I’ve read from at least two sources (now, what were they...?) that lithics known to have traveled 1000 miles, and even further, from a third source,

        • #9
          Black chert CC like Knox Chert most likely. Some of the black Chert i find is very glossy like obsidian but not a glass. Many different types of black Chert in Georgia. But being in your area it might of still been traded in. Also don't forget slag glass which is made in the past which comes in many colors. Most here is either black or white in color but I've heard of red and green to.
          NW Georgia


          • tomf
            tomf commented
            Editing a comment
            Can't really tell from pics but I had a thought it might be flint or chert. It looks exactly like obsidian though. You'd need to hold it to know. Or see a thin sliver flake.

        • #10
          This spall is a good study. Pretty nice slice to work with. Still lots of work left to reduce it to a point. Surprizingly , or not, the distill end has undergone some exploratory (?) sharpening.

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          Maybe the flake was valuably sharp in it's raw state so was worked that way. Once blunted by use maybe worked into a point? This one has had me guessing ever since I picked it up.


          • Cecilia
            Cecilia commented
            Editing a comment
            Dang, Tom! If that rock were human face, I can see its pores! I wanna take pics like that....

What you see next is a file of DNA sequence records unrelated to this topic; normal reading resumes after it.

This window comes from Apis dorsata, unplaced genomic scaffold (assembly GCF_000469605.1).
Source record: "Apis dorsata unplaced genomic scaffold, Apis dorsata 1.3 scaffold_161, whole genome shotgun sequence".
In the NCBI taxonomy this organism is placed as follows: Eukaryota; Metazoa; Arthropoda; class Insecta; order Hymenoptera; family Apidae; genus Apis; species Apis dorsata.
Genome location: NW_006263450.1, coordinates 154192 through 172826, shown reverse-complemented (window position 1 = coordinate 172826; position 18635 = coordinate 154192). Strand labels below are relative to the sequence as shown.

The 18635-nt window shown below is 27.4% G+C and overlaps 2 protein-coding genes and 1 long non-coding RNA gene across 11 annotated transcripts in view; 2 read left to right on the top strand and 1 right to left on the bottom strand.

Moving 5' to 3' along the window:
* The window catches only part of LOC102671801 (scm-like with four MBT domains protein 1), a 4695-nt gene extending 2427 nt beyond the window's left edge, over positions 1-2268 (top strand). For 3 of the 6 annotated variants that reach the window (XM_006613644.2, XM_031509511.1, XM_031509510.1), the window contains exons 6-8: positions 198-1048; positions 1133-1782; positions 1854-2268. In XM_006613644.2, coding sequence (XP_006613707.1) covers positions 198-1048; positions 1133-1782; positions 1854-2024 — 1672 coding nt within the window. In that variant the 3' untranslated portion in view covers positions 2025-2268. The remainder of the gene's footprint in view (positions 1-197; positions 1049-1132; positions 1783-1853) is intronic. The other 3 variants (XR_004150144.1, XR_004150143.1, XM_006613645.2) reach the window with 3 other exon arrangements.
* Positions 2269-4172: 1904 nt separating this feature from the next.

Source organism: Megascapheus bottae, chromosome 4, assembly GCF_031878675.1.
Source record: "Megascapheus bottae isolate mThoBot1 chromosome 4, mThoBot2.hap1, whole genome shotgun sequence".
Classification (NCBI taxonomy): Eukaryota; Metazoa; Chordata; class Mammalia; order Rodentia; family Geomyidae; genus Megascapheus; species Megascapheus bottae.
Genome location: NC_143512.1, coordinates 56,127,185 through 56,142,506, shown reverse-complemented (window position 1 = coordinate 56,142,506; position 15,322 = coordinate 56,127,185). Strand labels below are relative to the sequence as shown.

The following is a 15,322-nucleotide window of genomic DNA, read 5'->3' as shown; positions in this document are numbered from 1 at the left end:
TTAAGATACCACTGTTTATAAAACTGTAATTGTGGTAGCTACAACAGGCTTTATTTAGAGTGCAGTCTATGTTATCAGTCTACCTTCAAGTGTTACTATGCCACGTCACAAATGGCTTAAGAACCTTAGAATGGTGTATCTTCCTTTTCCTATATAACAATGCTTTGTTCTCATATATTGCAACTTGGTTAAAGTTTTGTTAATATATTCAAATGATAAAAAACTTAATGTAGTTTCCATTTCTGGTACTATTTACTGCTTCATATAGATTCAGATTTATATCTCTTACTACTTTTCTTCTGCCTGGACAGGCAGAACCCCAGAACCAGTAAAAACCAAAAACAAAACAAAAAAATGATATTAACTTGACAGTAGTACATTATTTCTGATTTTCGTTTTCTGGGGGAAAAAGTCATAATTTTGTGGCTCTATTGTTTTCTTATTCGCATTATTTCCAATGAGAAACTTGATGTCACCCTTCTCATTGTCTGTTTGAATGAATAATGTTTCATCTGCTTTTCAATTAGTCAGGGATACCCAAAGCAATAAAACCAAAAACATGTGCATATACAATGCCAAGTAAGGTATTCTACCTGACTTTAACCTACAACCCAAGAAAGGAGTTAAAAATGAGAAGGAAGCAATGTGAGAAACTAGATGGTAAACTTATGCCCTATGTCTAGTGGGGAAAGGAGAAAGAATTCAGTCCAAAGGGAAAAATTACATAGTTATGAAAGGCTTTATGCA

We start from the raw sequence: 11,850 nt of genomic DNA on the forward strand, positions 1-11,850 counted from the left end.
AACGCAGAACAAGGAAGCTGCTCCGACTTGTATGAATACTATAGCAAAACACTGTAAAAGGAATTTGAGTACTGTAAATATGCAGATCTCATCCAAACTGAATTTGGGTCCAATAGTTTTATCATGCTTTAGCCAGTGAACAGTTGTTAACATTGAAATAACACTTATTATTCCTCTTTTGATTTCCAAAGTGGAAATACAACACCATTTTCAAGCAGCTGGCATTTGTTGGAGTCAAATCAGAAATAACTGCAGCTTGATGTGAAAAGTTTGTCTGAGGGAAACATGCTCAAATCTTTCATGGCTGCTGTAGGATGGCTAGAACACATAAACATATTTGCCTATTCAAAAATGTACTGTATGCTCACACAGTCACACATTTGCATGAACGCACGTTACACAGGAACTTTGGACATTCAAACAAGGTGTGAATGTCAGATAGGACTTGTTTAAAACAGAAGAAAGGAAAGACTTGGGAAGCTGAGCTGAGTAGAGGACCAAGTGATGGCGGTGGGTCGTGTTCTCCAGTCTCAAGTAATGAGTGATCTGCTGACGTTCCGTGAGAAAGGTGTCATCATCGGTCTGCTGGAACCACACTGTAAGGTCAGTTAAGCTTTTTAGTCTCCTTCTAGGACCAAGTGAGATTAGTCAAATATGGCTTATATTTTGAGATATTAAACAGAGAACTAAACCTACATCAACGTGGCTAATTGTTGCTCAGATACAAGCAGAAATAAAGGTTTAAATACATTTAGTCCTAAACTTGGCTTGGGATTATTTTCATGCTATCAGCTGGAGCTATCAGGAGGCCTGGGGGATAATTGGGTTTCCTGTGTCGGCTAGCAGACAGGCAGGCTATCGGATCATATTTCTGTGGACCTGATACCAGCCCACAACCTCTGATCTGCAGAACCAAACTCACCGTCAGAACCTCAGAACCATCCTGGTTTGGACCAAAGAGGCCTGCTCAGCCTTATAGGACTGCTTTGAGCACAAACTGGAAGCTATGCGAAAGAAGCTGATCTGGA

Last edited by Cecilia; 03-20-2021, 01:35 PM.

        • #11
          Okie Dokie, folks. I was pretty sure none of the pieces I posted was slag, but SH threw me for a short loop with “black flint” (huh?…). I’ve read lotsa books, looked at lotsa pictures, rec’d lotsa artifactual gifts, but have never seen black flint ....I don’t think! Uh-o, what if all the “obsidian” I’ve known and loved over the years was really this “black flint”!?

          Pulled out all my What-Is-This-Rock? books, followed scratch and streak tests. Will walk thru these for those interested. Mohs Scale of Hardness rates:
          *obsidian 5-5.5
          *glass plate 5.5-6
          *steal file 6.5
          *porcelain tile 7
          *quartz (flint/chert) 7
          *slag 7
          Both quartz and chert scratched each of the 6 pieces above, but none of pieces could scratch either the quartz or chert. Only one of the 6 could scratch glass plate. Obsidian streaks white, but my streak plate is white, so used thick brown cardboard; all pieces left white streak except the one that scratched glass (which left no color and just tore thru cardboard).

          So, 5 of the 6 pieces do indeed appear to be obsidian; the odd-man-out is the first guy in 2nd picture line-up. Admittedly, he does look a lil’ different than cousins. I’m still pretty sure he’s not slag, so guess is black flint, tho has bit of white streak inside. I will try take better pic and maybe someone will know (but honestly, the obsidian rules today!)